Cornelis van Rietschoten, skipper of Dutch yacht Flyer 1977-78 Onne van der Wal/PPL
Renowned Whitbread Round the World sailor Conny van Rietschoten died on Tuesday in Portugal. He was 87 years old.
Long regarded as one of the hard men of world sailing, and Round the World racing in particular, van Rietschoten won the 1978 and 1982 renditions of the then four stop race.
Van Rietschoten is reported to have struggled for some time with poor health and died of a stroke.
He began sailing at the age of three on his father’s yachts and after World War II, he studied and worked in England. After contacting tuberculosis in the early 1960’s, he spent a year in a Swiss sanatorium.
He then moved into the family electro-engineering business of the family, Van Rietschoten and Houwens, which he sold at the age of 45, retired, and then focused on Round the World racing. .He built and campaigned two round the world racers under the name of Flyer and Flyer II.
Born in 1926 in Rotterdam, Netherlands, van Rietschoten was largely an unknown before embarking on his Round the World campaigns.
He is credited with bringing the professional approach to Round the World sailing, that was picked up by others in the 1982 race onwards.
Known for undertaking extensive trialing and crew training before the race, he identified and gave several then-young sailors their first major break into professional sailing, including Erle Williams, Grant Dalton, Joe Allen all of whom went on to long careers in the Whitbread and Volvo Ocean Races, America’s Cup and other professional events.
The first Flyer was a 65ft upgrade of the original race winner Sayula II (Ramon Carlin, Mexico) which was drawn by Olin and Rod Stephens and built in aluminum by Royal Huisman Shipyard. They had a close race with Kings Legend (Skip Novak), being first home on two of the four legs and holding a sufficient time advantage to be able to win the final leg by just staying in contact with Kings Legend.
He commissioned a new German Frers designed Flyer II for the 1981/82 Whitbread Race competing against a 29 boat fleet.
The event devolved into a match race between Peter Blake’s 68ft Farr design Ceramco and the 72ft Flyer II. Although Ceramco was dismasted on the first leg and could not hope to win on a time basis, their rivalry nevertheless continued for the remaining three legs. Below decks on Flyer II van Rietschoten had pasted a photo of Ceramco on the bulkhead and written the caption 'Know your Enemy'.
1981-82 Whitbread Round the World Race. Flyer skippered by Cornelis van Rietschoten, winner on handicap
Van Rietschoten showed the extreme hardness of his character when he suffered a heart attack deep in the Southern Ocean on Leg 2 of the Race from Cape Town to Auckland. He would not permit a phone call to be made to Dr Trevor Agnew, a specialist cardiologist aboard rival Ceramco, for fear the Kiwis would exploit the situation and push even harder.
Instead took to his bunk down below. 'The nearest port was 10 days away and the critical period is always the first 24-36 hours,' he recalled later. 'Ceramco was already breathing down our necks. If they had known that I had a health problem, they would have pushed their boat even harder. When you die at sea, you are buried over the side. Perhaps those Ceramco boys might then have spotted me drifting by. And that I was determined would be the only thing they would see or hear from Flyer on the matter!'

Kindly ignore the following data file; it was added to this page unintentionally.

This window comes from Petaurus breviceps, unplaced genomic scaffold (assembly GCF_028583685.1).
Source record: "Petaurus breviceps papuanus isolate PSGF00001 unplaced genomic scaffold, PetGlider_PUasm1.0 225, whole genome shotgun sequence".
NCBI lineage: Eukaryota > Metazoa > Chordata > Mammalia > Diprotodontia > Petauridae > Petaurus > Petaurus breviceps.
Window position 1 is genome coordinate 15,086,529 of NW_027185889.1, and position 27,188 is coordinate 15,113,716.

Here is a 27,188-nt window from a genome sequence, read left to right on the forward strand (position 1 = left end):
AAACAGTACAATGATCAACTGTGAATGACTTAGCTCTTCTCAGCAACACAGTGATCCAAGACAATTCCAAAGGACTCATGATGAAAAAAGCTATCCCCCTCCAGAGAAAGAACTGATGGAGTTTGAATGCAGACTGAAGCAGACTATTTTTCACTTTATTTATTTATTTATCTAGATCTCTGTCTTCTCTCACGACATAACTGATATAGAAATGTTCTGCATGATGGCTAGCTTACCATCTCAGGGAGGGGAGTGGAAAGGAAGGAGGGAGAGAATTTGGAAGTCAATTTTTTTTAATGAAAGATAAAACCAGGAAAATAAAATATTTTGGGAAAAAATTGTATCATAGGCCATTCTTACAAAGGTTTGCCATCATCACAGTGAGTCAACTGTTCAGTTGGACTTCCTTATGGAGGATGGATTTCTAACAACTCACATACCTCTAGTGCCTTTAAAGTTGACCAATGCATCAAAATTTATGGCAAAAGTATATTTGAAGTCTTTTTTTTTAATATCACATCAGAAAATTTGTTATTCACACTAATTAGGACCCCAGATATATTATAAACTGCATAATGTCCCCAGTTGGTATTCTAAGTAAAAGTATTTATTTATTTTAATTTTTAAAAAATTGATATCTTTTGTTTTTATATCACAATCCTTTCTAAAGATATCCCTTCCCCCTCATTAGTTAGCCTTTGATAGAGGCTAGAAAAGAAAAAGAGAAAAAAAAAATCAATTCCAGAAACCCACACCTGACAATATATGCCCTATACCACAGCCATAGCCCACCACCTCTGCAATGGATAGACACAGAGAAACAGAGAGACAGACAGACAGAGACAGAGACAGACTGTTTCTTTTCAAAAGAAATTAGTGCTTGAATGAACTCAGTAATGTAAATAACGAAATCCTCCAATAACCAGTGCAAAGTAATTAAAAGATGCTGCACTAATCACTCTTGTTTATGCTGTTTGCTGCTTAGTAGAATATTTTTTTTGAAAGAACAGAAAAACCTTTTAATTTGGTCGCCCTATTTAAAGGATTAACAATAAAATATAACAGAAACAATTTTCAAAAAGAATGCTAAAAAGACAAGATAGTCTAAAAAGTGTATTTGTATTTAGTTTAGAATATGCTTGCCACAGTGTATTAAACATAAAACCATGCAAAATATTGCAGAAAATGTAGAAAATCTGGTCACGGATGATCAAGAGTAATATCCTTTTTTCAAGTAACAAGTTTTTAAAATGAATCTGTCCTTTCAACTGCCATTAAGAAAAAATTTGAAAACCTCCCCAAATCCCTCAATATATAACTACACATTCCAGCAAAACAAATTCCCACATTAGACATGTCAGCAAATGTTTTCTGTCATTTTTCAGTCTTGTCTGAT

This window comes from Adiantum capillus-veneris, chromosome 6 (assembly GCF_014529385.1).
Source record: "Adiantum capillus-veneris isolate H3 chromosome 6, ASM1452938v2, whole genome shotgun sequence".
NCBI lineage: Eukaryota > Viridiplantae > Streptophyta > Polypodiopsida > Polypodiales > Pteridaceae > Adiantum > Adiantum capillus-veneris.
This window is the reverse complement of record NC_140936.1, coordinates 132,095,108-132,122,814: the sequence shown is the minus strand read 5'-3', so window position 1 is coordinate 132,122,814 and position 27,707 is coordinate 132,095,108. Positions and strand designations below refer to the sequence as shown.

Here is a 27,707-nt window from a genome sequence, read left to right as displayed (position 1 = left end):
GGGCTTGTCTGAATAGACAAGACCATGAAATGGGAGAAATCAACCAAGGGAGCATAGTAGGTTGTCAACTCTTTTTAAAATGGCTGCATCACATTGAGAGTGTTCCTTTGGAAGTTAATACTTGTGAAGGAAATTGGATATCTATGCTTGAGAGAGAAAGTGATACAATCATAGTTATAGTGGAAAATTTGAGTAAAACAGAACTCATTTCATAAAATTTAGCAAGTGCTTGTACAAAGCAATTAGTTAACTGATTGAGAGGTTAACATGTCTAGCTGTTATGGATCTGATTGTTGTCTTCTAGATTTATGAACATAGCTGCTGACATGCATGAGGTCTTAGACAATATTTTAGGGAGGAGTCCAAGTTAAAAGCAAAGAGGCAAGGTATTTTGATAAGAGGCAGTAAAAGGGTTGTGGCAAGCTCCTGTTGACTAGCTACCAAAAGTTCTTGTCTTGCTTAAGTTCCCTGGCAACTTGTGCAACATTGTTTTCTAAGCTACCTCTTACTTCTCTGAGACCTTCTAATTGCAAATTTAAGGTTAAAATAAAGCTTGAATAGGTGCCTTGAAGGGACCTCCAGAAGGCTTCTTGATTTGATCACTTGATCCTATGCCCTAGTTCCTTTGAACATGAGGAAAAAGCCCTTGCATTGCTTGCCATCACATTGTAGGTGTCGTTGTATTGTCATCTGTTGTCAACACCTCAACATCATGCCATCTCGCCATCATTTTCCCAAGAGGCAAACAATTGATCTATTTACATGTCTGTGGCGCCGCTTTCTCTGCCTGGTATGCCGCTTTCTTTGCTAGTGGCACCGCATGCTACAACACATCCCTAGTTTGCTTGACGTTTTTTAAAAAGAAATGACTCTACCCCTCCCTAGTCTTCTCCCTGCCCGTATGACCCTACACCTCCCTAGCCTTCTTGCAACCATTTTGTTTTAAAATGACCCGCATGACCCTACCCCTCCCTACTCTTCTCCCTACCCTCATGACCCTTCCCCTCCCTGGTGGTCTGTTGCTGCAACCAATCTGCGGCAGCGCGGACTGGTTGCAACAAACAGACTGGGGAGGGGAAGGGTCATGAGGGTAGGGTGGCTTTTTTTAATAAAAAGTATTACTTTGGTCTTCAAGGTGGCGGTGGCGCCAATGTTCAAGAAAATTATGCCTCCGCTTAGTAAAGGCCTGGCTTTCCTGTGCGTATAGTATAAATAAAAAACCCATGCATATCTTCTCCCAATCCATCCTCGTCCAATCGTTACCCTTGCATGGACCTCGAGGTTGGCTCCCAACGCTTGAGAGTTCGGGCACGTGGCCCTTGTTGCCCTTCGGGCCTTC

Flyer II went on to win the 1981/82 Whitbread and became the first crew to win both line and rating honours in the Race. They also set two world records – fastest Noon to Noon run of 327 miles, and the fastest circumnavigation of 120 days
Van Rietschoten is still the only skipper to win two editions of the race, a record he holds to this day, and the first to win on both elapsed and corrected time. He is also the only Dutch skipper to have won the race.
'The Flyer crew are saddened to hear of the passing of our great friend Conny,' commented Grant Dalton, one of his crew on Flyer II and now Managing Director of Emirates Team New Zealand.
'Nearly all of us can track our careers to Conny. We were all young, restless, most of us totally unproven and yet Conny took a chance on us. He allowed us to be ourselves, sometimes guiding us, sometimes coming down hard on us. He taught us how it was going to be done in the future and he introduced a professional business approach to offshore sailing. He was indeed a pioneer.
'In losing him today we have lost a person that, to a man, we looked up to with respect and thanks,' added Dalton, a winner of the Whitbread himself. 'His picture hangs alongside Peter Blake on my wall, it always will. Goodbye Conny, gone but never forgotten, thank you for taking a chance.'
'Winning two Whitbreads in a row was the result of Conny’s planning, decision making and leadership skills which were outstanding,' said Flyer II watch captain Erle Williams (the aged just 22yrs and on his first Round the World Race). 'Conny was a wonderful man to sail for. He trusted and encouraged his crew to race Flyer hard and at the same time knew when to back us off.'
Since 1982 in the Netherlands, the Conny Rietschoten Trophy has been awarded annually to the Yachtsman of the Year. Volvo Ocean Race competitor and America’s Cup winner Simeon Tienpont was the 2013 recipient.
'The Netherlands are very fond of the race and that’s all because of Van Rietschoten,' said Tienpont. 'He brought the event to an entirely new level. His campaigns have had an effect on how we are growing as a professional sport right now.'
1977/8 Whitbread Round the World Yacht Race: ’Flyer’ skippered by Cornelis van Rietschoten Image by Tom Luitweiler/PPL
1981-82 Whitbread Round the World Race: Cornelis (Conny) Van Rietschoten, skipper of Flyer